Private Sector Participation in the Farm Input Subsidy Programme in Malawi (pdf)

FAC Policy Brief 58
by Ephraim W. Chirwa and Andrew R. Dorward
July 2013

The Farm Input Subsidy Programme (FISP) in Malawi has been implemented since the 2005/06 season with the objective of improving household and national food production and incomes. It targets more than 1.5 million farm families who receive subsidised fertilisers, improved maize seeds and/or legume seeds. The implementation of the FISP has involved the interaction of the Government of Malawi, the private sector, development partners, civil society organisations (CSOs), non-governmental organisations (NGOs), traditional leaders and smallholder farmers, all playing different roles in the implementation and success of the programme. The private sector has played a critical role, but its involvement in the programme has changed over time. This has included the procurement of fertilisers, the transportation of fertilisers to various markets, the retail sale of fertilisers, and the production and sale of improved seeds.

Benefits from the inclusion of the private sector in the implementation of a nation-wide agricultural input subsidy programme include efficiency, reduced bureaucracy, strategic development of the private market system, cost savings on the part of the Government, shared investment finance and costs, and reduction in displacement of commercial sales of inputs.

Thinking about ‘Graduation’ from the Farm Input Subsidy Programme in Malawi (pdf)

FAC Policy Brief 59
by Ephraim W. Chirwa, Andrew R. Dorward and Mirriam Matita
July 2013

Considering the high incidence of poverty and food insecurity among Malawi’s rural population, agricultural input subsidies can be seen in part as a social protection instrument, improving accessibility and availability of food for vulnerable groups. However, questions about the sustainability of the Farm Input Subsidy Programme (FISP) have been raised since its introduction in 2005/06. Some have argued that with limited public resources and other competing needs of development, subsidisation of farm inputs for a food staple may not be the best use of scarce resources, justifying calls for an exit strategy. Others, however, describe the subsidy as a good thing insofar as it addresses chronic food insecurity in Malawi and contributes to inclusive economic growth and poverty reduction.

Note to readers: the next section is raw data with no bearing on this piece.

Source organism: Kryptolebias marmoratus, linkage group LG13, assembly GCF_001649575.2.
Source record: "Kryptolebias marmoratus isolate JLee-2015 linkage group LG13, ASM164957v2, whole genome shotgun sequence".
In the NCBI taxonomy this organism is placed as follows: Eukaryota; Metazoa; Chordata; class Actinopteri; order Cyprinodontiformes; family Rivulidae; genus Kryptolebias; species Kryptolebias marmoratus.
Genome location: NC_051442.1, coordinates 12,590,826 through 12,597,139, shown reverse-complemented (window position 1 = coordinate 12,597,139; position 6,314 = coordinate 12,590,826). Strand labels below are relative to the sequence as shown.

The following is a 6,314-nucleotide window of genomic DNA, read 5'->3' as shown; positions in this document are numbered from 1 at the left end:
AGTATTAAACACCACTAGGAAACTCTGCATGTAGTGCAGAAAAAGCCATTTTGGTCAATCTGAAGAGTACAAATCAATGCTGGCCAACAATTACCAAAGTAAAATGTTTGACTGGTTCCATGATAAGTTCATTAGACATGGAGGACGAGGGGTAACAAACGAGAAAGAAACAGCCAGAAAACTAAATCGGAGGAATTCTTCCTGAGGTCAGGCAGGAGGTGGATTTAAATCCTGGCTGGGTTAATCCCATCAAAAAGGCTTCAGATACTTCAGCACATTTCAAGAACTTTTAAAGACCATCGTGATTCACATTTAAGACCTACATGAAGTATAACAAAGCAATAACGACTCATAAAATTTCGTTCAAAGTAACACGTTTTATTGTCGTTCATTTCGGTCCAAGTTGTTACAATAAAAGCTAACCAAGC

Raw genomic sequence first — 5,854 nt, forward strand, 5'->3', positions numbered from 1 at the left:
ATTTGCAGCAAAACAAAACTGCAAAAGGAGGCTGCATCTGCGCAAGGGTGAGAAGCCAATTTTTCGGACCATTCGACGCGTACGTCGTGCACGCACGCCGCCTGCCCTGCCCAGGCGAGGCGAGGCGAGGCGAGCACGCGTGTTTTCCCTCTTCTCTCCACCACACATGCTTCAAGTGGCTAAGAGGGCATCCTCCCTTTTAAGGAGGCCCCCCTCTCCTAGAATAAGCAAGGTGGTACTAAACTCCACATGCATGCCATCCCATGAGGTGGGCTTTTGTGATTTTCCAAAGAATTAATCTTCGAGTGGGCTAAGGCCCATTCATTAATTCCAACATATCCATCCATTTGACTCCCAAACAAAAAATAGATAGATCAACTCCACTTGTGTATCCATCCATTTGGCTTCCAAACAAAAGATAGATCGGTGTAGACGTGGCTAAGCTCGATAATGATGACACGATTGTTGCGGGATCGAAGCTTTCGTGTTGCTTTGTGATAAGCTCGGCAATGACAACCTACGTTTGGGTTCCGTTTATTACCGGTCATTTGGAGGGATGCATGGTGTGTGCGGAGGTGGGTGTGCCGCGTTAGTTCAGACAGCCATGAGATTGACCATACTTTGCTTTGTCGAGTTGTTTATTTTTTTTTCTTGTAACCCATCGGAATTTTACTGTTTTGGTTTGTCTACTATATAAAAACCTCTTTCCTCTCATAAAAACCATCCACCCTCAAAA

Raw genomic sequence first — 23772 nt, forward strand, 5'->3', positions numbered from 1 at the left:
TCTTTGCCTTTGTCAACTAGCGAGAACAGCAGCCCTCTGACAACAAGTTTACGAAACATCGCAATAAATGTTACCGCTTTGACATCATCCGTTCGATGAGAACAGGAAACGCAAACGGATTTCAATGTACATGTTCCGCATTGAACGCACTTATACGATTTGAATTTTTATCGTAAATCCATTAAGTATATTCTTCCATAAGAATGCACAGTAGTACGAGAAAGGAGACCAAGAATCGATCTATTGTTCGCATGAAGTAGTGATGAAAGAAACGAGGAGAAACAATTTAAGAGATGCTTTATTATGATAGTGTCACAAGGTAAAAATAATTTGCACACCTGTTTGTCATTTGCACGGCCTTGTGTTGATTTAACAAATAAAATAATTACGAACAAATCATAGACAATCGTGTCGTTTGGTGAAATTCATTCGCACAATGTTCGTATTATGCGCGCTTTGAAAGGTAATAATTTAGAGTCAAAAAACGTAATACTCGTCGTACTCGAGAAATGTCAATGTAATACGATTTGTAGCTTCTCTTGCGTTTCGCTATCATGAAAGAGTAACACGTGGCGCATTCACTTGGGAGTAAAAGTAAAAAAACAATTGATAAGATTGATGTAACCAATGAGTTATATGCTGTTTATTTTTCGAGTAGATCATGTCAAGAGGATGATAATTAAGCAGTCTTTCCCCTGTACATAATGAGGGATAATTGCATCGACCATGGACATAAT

Factors Influencing Access to Agricultural Input Subsidy Coupons in Malawi (pdf)

FAC Policy Brief 60
by Ephraim W. Chirwa, Mirriam Matita and Andrew Dorward
July 2013

One direct way in which agricultural input subsidies can provide social protection to the poor is by targeting the poor with very high subsidies to ensure that they are able to access inputs. Although the Malawi Agricultural Input Subsidy Programme (MAISP) generally targets resource-poor households, the targeting guidelines also accord special consideration to vulnerable groups such as child-headed, femaleheaded or orphan-headed households and households affected by HIV and AIDS. This Policy Brief considers how the Malawi Agricultural Input Subsidy Programme has contributed to providing social protection to these poor and vulnerable households.

Targeting in the Farm Input Subsidy Programme in Malawi, 2006/07 – 2011/12 (pdf)

FAC Policy Brief 61
by Andrew Dorward and Ephraim Chirwa
July 2013

Targeting, the process of directing subsidised inputs to particular areas and to households within those areas, plays a critical role in Malawi’s Farm Input Subsidy Programme (FISP). It involves the implementation of particular targeting systems which are intended to deliver particular targeting outcomes and patterns of subsidised input access across areas and households. These affect how inputs are used, and hence programme impacts. Targeting is controversial and political, as it determines whether or not, how and how much particular people and groups benefit from the programme. Targeting is also difficult – and the large scale of the programme across the country adds to the challenges and costs in implementing and supervising targeting.

This policy brief sets out targeting issues that emerge from FISP evaluations and suggests criteria and options for improving targeting processes, outcomes and impacts.

Image: Sweet potato by ILRI on Flickr

Further Reading